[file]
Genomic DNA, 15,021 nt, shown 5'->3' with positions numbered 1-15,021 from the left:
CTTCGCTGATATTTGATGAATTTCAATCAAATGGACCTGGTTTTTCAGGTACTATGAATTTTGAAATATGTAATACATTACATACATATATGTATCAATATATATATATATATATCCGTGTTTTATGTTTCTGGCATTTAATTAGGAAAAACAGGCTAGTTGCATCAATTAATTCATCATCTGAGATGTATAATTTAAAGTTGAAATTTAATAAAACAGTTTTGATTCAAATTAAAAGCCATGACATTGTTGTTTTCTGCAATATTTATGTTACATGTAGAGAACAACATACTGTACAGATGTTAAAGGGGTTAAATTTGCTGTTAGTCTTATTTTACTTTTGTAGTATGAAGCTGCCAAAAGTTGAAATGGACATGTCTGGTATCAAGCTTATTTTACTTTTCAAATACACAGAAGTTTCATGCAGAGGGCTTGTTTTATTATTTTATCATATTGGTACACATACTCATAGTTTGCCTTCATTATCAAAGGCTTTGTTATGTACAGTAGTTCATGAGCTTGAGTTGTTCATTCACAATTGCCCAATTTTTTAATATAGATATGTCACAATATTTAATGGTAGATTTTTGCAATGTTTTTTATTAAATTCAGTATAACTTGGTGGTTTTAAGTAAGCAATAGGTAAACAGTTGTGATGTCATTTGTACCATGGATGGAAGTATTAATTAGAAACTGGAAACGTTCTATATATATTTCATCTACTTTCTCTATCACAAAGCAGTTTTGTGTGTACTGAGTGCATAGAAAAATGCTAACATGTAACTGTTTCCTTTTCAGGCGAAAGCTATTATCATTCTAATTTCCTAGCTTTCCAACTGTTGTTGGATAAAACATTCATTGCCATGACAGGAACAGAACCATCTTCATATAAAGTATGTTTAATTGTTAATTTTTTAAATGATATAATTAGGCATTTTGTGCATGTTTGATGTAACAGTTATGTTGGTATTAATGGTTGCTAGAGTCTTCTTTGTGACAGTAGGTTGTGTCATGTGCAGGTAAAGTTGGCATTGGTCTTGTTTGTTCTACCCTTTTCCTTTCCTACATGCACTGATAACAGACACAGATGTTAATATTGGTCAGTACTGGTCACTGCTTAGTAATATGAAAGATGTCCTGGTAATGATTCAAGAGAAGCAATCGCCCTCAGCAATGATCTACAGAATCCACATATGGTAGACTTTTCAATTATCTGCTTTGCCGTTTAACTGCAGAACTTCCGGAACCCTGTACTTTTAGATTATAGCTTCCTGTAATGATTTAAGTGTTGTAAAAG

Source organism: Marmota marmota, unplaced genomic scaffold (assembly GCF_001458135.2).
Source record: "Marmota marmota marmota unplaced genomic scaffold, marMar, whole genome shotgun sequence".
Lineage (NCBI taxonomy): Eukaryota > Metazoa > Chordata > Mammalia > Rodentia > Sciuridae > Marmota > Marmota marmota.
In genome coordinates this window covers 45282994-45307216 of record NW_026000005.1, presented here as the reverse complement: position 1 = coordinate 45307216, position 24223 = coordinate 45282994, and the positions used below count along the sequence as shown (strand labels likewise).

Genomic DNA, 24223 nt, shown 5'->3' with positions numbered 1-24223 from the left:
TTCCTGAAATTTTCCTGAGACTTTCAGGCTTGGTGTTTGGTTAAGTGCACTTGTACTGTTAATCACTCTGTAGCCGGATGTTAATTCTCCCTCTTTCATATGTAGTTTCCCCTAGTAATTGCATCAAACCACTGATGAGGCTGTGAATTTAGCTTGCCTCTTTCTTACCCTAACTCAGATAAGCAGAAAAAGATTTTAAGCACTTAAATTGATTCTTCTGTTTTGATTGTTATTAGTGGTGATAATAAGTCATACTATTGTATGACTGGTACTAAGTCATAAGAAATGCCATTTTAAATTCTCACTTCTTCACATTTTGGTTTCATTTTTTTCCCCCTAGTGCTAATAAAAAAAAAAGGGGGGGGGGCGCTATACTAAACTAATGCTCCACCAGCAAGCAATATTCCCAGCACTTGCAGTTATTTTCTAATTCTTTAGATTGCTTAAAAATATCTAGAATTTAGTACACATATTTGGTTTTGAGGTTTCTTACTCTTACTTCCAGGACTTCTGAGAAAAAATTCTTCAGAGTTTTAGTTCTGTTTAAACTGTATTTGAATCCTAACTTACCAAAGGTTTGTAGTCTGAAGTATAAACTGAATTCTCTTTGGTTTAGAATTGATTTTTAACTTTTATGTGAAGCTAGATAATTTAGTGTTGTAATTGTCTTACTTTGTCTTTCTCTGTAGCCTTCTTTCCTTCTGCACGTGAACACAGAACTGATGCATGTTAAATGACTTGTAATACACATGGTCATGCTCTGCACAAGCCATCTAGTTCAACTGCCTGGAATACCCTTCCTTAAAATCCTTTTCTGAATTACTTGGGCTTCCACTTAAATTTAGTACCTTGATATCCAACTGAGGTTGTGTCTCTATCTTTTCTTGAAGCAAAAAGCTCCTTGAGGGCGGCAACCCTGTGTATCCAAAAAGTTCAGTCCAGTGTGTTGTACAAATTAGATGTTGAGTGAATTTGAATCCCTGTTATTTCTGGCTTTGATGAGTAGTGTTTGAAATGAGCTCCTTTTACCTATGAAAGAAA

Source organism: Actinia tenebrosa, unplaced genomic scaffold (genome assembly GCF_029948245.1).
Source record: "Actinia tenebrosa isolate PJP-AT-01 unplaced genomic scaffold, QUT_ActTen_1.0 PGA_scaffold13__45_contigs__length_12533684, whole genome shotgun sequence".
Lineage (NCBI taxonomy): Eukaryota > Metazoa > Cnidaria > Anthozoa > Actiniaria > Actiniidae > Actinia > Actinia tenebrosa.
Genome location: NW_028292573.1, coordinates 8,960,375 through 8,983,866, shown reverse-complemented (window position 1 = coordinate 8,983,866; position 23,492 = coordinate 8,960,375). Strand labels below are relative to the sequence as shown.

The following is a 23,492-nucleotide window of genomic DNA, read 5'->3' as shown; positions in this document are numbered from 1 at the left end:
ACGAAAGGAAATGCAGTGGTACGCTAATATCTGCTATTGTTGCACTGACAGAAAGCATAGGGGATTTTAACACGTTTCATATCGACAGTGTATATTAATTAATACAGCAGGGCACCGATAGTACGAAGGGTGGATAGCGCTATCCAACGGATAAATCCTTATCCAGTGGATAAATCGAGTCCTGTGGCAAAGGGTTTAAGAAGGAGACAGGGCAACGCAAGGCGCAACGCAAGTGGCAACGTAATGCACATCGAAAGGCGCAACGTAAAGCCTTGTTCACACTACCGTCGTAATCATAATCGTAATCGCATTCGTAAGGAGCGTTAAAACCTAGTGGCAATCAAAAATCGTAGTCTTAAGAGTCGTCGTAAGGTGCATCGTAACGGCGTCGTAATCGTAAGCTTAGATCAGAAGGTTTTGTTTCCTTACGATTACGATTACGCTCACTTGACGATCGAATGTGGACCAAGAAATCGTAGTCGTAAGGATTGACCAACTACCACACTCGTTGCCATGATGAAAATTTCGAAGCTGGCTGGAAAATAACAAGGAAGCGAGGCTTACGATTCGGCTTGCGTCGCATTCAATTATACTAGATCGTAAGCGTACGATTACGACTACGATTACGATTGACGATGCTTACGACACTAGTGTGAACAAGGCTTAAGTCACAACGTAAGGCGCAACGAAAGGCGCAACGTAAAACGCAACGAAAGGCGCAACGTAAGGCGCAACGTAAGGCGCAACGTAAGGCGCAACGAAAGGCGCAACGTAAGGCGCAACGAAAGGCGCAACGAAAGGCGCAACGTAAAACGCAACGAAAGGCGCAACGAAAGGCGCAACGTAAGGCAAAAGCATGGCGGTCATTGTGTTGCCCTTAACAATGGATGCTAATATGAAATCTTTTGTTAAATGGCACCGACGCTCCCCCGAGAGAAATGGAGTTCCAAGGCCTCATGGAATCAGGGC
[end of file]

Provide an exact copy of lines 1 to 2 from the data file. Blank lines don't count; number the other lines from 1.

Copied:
Genomic DNA, 15,021 nt, shown 5'->3' with positions numbered 1-15,021 from the left:
CTTCGCTGATATTTGATGAATTTCAATCAAATGGACCTGGTTTTTCAGGTACTATGAATTTTGAAATATGTAATACATTACATACATATATGTATCAATATATATATATATATATCCGTGTTTTATGTTTCTGGCATTTAATTAGGAAAAACAGGCTAGTTGCATCAATTAATTCATCATCTGAGATGTATAATTTAAAGTTGAAATTTAATAAAACAGTTTTGATTCAAATTAAAAGCCATGACATTGTTGTTTTCTGCAATATTTATGTTACATGTAGAGAACAACATACTGTACAGATGTTAAAGGGGTTAAATTTGCTGTTAGTCTTATTTTACTTTTGTAGTATGAAGCTGCCAAAAGTTGAAATGGACATGTCTGGTATCAAGCTTATTTTACTTTTCAAATACACAGAAGTTTCATGCAGAGGGCTTGTTTTATTATTTTATCATATTGGTACACATACTCATAGTTTGCCTTCATTATCAAAGGCTTTGTTATGTACAGTAGTTCATGAGCTTGAGTTGTTCATTCACAATTGCCCAATTTTTTAATATAGATATGTCACAATATTTAATGGTAGATTTTTGCAATGTTTTTTATTAAATTCAGTATAACTTGGTGGTTTTAAGTAAGCAATAGGTAAACAGTTGTGATGTCATTTGTACCATGGATGGAAGTATTAATTAGAAACTGGAAACGTTCTATATATATTTCATCTACTTTCTCTATCACAAAGCAGTTTTGTGTGTACTGAGTGCATAGAAAAATGCTAACATGTAACTGTTTCCTTTTCAGGCGAAAGCTATTATCATTCTAATTTCCTAGCTTTCCAACTGTTGTTGGATAAAACATTCATTGCCATGACAGGAACAGAACCATCTTCATATAAAGTATGTTTAATTGTTAATTTTTTAAATGATATAATTAGGCATTTTGTGCATGTTTGATGTAACAGTTATGTTGGTATTAATGGTTGCTAGAGTCTTCTTTGTGACAGTAGGTTGTGTCATGTGCAGGTAAAGTTGGCATTGGTCTTGTTTGTTCTACCCTTTTCCTTTCCTACATGCACTGATAACAGACACAGATGTTAATATTGGTCAGTACTGGTCACTGCTTAGTAATATGAAAGATGTCCTGGTAATGATTCAAGAGAAGCAATCGCCCTCAGCAATGATCTACAGAATCCACATATGGTAGACTTTTCAATTATCTGCTTTGCCGTTTAACTGCAGAACTTCCGGAACCCTGTACTTTTAGATTATAGCTTCCTGTAATGATTTAAGTGTTGTAAAAG